What are the Factors Associated with Suicide in Chinese Adults?

Research Paper Title

Factors associated with suicide risk among Chinese adults: A prospective cohort study of 0.5 million individuals.

Background

Suicide is a leading cause of death in China and accounts for about one-sixth of all suicides worldwide. The objective of this study was to examine the recent distribution of suicide and risk factors for death by suicide. Identifying underlying risk factors could benefit development of evidence-based prevention and intervention programmes.

Methods

The researchers conducted a prospective study, the China Kadoorie Biobank, of 512,715 individuals (41% men, mean age 52 years) from 10 (5 urban, 5 rural) areas which are diverse across China in geographic locations, social economic developmental stages, and prevalence of disease patterns. After the baseline measurements of risk factors during 2004 to 2008, participants were followed up for suicide outcomes including suicide and possible suicide deaths. Risk factors, such as sociodemographic factors and physical and mental health status, were assessed by semi-structured interviews and self-report questionnaires.

Suicide and possible suicide deaths were identified through linkage to the local death registries using ICD-10 codes. The researchers conducted Cox regression to calculate hazard ratios (HRs) for suicide and for possible suicide in sensitivity analyses.

Results

During an average follow-up period of 9.9 years, 520 (101 per 100,000) people died from suicide (51.3% male), and 79.8% of them lived in rural areas. Sociodemographic factors associated with increased suicide risk were male gender (adjusted hazard ratios [aHR] = 1.6 [95% CI 1.4 to 2.0], p < 0.001), older age (1.3 [1.2 to 1.5] by each 10-yr increase, p < 0.001), rural residence (2.6 [2.1 to 3.3], p < 0.001), and single status (1.7 [1.4 to 2.2], p < 0.001). Increased hazards were found for family-related stressful life events (aHR = 1.8 [1.2 to 1.9], p < 0.001) and for major physical illnesses (1.5 [1.3 to 1.9], p < 0.001). There were strong associations of suicide with a history of lifetime mental disorders (aHR = 9.6 [5.9 to 15.6], p < 0.001) and lifetime schizophrenia-spectrum disorders (11.0 [7.1 to 17.0], p < 0.001). Links between suicide risk and depressive disorders (aHR = 2.6 [1.4 to 4.8], p = 0.002) and generalized anxiety disorders (2.6 [1.0 to 7.1], p = 0.056) in the last 12 months, and sleep disorders (1.4 [1.2 to 1.7], p < 0.001) in the past month were also found.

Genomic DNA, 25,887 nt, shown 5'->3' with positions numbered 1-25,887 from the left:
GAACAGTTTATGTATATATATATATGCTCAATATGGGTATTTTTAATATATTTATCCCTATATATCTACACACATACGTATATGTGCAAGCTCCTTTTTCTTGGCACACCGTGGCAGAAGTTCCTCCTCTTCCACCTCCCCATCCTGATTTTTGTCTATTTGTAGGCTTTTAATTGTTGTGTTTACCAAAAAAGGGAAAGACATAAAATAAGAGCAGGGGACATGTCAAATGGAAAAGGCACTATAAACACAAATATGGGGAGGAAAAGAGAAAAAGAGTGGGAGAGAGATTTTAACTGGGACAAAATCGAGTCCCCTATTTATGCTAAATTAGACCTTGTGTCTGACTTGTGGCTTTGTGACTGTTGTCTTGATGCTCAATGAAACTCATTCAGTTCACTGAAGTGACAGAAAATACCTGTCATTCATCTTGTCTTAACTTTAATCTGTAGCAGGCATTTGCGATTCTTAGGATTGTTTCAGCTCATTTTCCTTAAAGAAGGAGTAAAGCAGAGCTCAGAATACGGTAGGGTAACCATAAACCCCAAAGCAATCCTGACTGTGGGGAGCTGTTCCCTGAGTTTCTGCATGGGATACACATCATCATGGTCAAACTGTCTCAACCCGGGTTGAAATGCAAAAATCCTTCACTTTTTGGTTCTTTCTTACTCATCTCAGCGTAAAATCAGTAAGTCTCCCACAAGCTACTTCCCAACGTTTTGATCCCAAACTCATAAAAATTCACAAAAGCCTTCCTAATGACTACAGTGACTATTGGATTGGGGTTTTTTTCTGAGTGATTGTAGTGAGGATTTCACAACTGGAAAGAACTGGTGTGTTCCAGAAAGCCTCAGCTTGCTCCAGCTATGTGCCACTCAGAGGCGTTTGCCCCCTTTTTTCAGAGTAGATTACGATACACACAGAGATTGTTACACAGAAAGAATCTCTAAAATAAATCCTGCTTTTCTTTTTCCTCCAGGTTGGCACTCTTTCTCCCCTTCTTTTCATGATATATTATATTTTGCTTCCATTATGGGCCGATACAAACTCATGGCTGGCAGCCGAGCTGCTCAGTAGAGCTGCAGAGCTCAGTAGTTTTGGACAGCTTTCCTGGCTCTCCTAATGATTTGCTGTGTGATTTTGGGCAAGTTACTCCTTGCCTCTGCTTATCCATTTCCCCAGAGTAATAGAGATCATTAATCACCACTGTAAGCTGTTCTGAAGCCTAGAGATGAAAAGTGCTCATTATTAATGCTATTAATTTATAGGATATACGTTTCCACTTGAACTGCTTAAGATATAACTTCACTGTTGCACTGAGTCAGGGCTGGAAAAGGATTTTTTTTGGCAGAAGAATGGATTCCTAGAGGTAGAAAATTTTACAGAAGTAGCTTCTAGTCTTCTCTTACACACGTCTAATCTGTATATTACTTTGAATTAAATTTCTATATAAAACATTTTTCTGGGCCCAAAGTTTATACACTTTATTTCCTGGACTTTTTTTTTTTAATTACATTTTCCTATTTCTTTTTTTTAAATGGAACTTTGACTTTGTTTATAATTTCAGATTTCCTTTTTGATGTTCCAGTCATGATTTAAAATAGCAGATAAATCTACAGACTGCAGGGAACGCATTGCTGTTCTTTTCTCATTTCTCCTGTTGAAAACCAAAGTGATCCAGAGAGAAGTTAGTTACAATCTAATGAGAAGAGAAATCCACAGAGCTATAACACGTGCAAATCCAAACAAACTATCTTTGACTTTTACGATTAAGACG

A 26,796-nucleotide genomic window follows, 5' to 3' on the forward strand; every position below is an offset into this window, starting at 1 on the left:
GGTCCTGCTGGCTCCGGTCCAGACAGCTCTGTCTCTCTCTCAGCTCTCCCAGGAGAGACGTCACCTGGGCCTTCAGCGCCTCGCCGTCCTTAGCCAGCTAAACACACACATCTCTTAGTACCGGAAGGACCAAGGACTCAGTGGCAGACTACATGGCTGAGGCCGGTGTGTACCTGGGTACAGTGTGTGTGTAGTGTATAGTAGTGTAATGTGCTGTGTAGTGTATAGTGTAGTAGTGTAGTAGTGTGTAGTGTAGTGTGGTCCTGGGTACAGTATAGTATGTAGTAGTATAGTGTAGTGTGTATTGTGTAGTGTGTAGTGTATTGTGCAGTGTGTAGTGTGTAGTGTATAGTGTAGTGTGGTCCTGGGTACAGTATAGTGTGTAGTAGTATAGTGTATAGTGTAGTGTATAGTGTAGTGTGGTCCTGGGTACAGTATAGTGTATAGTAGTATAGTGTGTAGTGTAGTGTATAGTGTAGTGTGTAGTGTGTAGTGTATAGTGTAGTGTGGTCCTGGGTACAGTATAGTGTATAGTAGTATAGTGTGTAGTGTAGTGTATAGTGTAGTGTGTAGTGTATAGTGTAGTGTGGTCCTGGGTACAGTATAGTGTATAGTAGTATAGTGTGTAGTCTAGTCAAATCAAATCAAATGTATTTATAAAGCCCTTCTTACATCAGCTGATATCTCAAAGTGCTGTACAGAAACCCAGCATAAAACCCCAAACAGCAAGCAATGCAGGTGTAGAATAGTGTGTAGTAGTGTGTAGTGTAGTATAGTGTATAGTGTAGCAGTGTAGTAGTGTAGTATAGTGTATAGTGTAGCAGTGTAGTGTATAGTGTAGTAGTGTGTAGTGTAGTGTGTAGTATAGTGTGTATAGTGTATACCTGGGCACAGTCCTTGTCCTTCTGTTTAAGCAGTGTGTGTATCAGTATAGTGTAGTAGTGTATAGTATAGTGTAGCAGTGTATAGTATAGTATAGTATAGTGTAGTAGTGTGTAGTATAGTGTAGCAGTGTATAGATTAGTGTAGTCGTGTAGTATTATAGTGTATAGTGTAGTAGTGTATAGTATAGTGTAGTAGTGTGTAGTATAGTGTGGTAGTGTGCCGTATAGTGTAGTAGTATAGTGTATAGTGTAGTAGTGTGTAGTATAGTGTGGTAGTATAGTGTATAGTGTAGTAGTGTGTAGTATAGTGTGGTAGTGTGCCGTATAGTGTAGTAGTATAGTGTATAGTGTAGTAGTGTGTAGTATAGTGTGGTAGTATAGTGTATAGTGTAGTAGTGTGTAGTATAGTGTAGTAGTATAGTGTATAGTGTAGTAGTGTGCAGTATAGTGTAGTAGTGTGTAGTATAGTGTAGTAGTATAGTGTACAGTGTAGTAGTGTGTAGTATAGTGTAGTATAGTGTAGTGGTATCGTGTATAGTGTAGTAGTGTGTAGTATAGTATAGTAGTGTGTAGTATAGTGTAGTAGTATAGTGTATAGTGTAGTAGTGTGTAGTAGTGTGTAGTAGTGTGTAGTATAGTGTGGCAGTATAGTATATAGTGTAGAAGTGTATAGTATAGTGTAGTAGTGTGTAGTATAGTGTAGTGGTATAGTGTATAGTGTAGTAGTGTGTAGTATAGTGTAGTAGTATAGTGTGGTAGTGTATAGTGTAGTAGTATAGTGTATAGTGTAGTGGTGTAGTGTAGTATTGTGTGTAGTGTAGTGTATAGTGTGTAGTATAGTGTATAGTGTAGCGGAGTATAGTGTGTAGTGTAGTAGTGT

All HRs were adjusted for sociodemographic factors including gender, age, residence, single status, education, and income. The associations with possible suicide deaths were mostly similar to those with suicide deaths, although there was no clear link between possible suicide deaths and psychiatric factors such as depression and generalised anxiety disorders. A limitation of the study is that there is likely underreporting of mental disorders due to the use of self-report information for some diagnostic categories.

Conclusions

In this study, the researchers observed that a range of sociodemographic, lifestyle, stressful life events, physical, and mental health factors were associated with suicide in China. High-risk groups identified were elderly men in rural settings and individuals with mental disorders. These findings could form the basis of targeted approaches to reduce suicide mortality in China.

Reference

Yu, R., Chen, Y., Li, L., Chen, J., Guo, Y., Bian, Z., Lv., Yu, C., Xie., Huang, D., Chen, Z. & Fazel, S. (2021) Factors associated with suicide risk among Chinese adults: A prospective cohort study of 0.5 million individuals. PLoS Med. doi: 10.1371/journal.pmed.1003545. eCollection 2021 Mar.

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